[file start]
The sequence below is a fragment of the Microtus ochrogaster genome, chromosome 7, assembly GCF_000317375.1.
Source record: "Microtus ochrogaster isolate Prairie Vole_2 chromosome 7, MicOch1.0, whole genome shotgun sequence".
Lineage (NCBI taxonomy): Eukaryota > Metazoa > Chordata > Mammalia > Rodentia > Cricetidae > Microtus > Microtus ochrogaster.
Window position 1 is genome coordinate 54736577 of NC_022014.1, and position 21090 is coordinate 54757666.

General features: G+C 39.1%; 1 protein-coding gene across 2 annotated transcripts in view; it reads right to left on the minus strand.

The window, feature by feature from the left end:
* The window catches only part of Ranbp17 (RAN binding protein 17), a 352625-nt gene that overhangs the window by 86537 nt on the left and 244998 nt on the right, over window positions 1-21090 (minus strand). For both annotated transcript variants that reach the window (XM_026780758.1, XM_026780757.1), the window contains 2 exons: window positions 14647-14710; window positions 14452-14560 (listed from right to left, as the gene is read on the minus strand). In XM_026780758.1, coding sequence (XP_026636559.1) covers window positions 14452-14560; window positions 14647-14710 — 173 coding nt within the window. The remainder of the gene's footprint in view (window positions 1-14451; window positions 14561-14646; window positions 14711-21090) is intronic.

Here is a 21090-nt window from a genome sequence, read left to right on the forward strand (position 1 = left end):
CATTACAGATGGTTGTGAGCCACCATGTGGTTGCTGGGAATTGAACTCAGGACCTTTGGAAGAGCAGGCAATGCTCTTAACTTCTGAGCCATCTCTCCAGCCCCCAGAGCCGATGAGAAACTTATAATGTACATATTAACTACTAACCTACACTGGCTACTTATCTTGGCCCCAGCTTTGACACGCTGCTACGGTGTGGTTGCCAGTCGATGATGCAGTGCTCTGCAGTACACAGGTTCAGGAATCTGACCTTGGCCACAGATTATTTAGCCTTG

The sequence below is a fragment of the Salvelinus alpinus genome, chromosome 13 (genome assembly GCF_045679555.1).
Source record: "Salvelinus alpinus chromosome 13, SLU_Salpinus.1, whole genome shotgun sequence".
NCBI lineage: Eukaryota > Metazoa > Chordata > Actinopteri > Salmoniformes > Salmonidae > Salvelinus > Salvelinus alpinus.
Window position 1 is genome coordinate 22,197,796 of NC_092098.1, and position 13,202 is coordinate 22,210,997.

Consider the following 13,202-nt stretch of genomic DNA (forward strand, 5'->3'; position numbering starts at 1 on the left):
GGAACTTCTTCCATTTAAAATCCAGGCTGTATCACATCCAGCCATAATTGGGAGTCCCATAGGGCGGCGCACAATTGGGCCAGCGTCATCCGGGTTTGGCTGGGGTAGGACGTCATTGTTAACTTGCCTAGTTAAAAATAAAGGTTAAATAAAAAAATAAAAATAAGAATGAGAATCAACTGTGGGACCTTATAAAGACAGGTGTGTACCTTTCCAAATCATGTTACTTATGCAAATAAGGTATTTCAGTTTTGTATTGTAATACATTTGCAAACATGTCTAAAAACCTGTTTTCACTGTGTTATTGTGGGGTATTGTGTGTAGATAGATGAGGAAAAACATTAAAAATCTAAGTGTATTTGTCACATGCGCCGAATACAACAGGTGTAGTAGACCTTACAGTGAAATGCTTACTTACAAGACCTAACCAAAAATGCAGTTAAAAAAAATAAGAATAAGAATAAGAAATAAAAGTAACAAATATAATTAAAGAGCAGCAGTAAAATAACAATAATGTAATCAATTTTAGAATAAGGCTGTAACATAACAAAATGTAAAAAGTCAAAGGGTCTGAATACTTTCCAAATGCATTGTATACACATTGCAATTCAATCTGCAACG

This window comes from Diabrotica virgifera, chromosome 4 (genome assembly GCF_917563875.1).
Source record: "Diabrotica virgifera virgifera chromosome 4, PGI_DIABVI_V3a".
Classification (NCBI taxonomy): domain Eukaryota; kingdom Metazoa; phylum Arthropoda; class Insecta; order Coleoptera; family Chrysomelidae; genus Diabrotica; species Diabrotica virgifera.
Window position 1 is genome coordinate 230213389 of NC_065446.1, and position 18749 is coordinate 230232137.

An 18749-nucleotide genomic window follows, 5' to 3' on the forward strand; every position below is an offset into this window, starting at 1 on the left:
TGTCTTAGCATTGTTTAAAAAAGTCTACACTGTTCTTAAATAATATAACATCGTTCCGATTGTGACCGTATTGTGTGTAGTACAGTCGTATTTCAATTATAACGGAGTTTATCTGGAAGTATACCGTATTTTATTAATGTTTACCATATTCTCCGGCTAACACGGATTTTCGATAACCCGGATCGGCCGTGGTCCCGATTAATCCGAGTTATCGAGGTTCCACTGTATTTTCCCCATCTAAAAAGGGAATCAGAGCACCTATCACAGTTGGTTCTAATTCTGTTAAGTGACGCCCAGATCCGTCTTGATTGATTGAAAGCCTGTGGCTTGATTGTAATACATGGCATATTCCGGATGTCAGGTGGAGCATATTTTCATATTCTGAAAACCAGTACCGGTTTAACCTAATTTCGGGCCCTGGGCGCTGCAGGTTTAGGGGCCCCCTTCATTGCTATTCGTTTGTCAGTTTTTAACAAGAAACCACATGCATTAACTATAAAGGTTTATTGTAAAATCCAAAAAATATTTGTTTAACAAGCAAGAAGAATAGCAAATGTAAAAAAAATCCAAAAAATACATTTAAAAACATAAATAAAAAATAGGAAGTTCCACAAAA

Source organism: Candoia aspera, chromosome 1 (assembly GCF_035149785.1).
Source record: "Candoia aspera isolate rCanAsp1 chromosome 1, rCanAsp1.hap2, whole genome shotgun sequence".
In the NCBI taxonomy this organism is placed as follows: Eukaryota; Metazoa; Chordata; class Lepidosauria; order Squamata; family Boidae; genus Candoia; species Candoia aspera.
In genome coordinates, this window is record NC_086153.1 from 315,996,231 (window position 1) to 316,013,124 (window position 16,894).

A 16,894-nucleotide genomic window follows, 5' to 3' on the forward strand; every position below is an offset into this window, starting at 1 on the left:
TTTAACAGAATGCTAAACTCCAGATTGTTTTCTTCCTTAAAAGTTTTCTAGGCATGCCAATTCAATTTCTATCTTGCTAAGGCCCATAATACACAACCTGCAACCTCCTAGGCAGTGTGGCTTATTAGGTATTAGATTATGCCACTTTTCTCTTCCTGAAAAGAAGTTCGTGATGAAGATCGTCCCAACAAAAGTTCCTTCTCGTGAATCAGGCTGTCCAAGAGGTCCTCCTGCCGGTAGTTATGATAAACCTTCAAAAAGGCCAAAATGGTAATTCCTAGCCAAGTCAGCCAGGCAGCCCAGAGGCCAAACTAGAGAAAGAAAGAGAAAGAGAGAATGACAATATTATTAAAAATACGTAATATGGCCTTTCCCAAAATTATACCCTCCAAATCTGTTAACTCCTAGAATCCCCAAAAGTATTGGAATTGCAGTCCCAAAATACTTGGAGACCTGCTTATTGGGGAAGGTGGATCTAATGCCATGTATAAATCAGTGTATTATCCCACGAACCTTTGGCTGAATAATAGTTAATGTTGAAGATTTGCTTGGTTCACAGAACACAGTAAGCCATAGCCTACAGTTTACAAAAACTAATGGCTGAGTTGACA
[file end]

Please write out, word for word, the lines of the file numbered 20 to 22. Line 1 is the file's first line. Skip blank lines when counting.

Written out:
An 18749-nucleotide genomic window follows, 5' to 3' on the forward strand; every position below is an offset into this window, starting at 1 on the left:
TGTCTTAGCATTGTTTAAAAAAGTCTACACTGTTCTTAAATAATATAACATCGTTCCGATTGTGACCGTATTGTGTGTAGTACAGTCGTATTTCAATTATAACGGAGTTTATCTGGAAGTATACCGTATTTTATTAATGTTTACCATATTCTCCGGCTAACACGGATTTTCGATAACCCGGATCGGCCGTGGTCCCGATTAATCCGAGTTATCGAGGTTCCACTGTATTTTCCCCATCTAAAAAGGGAATCAGAGCACCTATCACAGTTGGTTCTAATTCTGTTAAGTGACGCCCAGATCCGTCTTGATTGATTGAAAGCCTGTGGCTTGATTGTAATACATGGCATATTCCGGATGTCAGGTGGAGCATATTTTCATATTCTGAAAACCAGTACCGGTTTAACCTAATTTCGGGCCCTGGGCGCTGCAGGTTTAGGGGCCCCCTTCATTGCTATTCGTTTGTCAGTTTTTAACAAGAAACCACATGCATTAACTATAAAGGTTTATTGTAAAATCCAAAAAATATTTGTTTAACAAGCAAGAAGAATAGCAAATGTAAAAAAAATCCAAAAAATACATTTAAAAACATAAATAAAAAATAGGAAGTTCCACAAAA

Source organism: Candoia aspera, chromosome 1 (assembly GCF_035149785.1).